I’ve developed a daily writing habit. Yay! I spend an hour or two a day at a local coffee shop, living out the dream of being a stereotype.
I usually write at least 1,000 words a day, and to keep myself honest, I almost always post those words on the internet. Writing them in article form also helps me keep focused.
But where there are internet articles…there are internet comments.
90 percent of the comments I receive are great, and I think that’s a testament to the user base here on Medium. The platform is designed to encourage discussion, and I’ve had many great discussions on here.
The other 10 percent are the typical nonsense you’d expect from anonymous commenters. If you want to read more about my experiences with those, you can click here.
I have a hard time not answering a question when asked, and I’m always flattered when people take the time to leave a comment on one of my stories. So I inevitably sit down and respond. I usually start off with something small, and then it gets bigger and bigger and bigger.
Medium has this pretty brilliant design where every comment is its own article. This means that comments aren’t limited in any way. They can contain as many words and as much formatting as you can muster. You can put in images, videos…everything that a normal Medium article has, can be in a comment.
I’ve been using the word comment even though Medium calls them “replies.” I don’t have enough time to go back and edit this story to fix that.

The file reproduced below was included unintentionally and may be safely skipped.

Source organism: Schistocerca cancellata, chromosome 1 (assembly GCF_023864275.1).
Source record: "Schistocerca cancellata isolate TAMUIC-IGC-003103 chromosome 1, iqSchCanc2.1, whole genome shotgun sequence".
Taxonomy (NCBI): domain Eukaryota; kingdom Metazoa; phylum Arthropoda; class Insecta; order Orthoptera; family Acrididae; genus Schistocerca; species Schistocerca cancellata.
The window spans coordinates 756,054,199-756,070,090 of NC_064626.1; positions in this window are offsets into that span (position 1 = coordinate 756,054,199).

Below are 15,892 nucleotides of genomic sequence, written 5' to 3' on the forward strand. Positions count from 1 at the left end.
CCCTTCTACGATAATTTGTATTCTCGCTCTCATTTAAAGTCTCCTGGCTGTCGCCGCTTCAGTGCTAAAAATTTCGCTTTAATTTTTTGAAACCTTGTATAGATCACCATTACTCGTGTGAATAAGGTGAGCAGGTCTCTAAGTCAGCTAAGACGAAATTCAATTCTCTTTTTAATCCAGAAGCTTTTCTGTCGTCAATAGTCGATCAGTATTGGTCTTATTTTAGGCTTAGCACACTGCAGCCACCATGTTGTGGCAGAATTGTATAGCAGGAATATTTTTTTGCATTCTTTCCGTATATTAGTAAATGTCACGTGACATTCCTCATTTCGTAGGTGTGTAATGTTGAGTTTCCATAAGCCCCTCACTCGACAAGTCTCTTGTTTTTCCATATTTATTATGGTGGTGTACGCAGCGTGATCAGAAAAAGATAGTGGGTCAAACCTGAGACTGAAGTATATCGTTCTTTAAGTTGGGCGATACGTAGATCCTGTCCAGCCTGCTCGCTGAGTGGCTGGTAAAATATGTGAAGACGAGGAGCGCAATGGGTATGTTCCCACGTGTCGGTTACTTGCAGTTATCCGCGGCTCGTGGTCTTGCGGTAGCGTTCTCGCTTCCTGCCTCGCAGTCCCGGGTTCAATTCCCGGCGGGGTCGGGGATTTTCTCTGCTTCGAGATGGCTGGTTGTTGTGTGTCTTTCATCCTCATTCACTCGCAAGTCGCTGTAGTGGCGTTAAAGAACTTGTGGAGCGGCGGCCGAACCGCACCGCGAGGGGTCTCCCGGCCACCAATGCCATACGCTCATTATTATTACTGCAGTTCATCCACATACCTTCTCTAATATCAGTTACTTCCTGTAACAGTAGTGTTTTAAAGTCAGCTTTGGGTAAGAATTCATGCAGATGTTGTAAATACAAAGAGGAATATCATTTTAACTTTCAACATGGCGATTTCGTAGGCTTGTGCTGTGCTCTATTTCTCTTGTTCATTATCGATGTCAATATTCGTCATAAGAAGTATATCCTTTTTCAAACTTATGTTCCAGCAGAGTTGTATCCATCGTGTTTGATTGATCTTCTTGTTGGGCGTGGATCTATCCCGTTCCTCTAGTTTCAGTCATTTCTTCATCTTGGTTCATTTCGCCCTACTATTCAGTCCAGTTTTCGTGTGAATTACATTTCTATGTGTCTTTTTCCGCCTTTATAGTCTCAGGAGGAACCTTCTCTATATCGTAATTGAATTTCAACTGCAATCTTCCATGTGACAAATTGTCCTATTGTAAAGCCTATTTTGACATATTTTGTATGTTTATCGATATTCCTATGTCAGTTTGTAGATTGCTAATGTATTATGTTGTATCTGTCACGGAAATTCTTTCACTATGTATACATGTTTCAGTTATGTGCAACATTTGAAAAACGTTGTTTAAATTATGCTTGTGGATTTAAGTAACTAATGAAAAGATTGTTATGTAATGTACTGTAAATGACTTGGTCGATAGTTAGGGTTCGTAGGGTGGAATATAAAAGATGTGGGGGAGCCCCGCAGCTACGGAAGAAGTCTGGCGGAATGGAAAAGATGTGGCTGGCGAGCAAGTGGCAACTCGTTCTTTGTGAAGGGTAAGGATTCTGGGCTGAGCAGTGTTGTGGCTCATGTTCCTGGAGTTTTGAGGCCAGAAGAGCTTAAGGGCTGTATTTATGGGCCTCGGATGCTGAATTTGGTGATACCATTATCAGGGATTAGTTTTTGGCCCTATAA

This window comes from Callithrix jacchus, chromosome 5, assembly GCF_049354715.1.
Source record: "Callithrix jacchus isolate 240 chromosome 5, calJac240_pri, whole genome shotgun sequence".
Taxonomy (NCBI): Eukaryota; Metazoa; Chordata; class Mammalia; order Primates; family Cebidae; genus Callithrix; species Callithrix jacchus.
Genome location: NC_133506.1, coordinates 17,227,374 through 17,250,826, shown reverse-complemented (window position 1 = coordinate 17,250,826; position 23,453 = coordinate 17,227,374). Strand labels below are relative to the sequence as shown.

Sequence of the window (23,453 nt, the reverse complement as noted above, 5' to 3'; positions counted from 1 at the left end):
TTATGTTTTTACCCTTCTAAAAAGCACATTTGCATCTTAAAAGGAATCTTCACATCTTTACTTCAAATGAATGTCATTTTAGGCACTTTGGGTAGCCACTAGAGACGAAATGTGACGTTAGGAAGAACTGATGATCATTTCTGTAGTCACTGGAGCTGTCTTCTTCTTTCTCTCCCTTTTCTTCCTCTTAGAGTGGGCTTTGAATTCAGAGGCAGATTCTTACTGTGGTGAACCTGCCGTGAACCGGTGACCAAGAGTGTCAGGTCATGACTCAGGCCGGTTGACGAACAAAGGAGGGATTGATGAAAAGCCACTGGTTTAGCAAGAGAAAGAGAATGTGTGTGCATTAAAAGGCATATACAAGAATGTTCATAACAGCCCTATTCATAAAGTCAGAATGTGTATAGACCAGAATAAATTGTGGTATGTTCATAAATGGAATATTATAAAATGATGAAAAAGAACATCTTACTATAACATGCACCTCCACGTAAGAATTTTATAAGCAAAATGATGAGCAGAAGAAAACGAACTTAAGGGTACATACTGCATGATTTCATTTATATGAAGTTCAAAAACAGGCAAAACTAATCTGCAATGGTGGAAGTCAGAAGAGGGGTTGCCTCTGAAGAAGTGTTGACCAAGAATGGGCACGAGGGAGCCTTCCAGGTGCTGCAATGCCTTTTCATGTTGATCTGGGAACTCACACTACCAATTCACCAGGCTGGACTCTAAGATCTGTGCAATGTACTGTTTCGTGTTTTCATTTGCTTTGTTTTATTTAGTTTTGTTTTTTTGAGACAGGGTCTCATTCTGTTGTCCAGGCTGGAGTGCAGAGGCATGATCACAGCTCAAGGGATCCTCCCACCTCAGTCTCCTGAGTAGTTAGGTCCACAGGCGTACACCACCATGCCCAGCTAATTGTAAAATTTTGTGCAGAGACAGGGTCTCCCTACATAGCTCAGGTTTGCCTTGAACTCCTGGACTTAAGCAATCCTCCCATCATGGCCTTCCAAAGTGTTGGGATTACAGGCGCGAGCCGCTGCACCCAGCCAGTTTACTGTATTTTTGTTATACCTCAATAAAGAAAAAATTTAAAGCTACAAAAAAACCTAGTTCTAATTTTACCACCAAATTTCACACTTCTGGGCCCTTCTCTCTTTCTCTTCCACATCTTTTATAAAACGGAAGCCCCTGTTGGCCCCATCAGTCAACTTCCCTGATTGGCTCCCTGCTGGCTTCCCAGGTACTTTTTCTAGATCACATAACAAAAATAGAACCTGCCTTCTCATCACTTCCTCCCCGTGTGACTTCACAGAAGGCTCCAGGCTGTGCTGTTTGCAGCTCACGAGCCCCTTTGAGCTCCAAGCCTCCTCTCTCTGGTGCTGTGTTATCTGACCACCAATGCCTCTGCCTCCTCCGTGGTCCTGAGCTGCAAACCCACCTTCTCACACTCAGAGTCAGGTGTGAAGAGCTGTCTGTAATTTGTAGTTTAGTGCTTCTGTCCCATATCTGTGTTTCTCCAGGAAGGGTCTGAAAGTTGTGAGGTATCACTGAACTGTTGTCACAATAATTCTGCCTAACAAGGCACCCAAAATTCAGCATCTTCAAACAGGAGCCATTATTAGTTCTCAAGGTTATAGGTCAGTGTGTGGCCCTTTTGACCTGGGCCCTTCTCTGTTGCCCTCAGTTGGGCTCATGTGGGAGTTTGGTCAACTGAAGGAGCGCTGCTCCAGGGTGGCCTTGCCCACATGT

Writing replies on Medium takes just as much time as writing regular articles.
I enjoy doing it, and I think it’s an integral part of what makes the Medium experience interesting. But there are some days where I have content planned, and I simply don’t get to it because I’m engaged in writing replies. Sometimes, those replies turn out really well and I’m glad I spent that time because my original plan wouldn’t have been as interesting. But other times, I start to feel like I’m spinning my wheels, even though I’m still enjoying the experience.
The alternative is not replying at all…but when faced with that decision I almost always go for it. Without an audience, I’d have less incentive to do this since I’m not making any money at it, and engaging with people online makes this whole exercise feel less dystopian than it would if I were just sending words out into the ether from a totally isolated cube.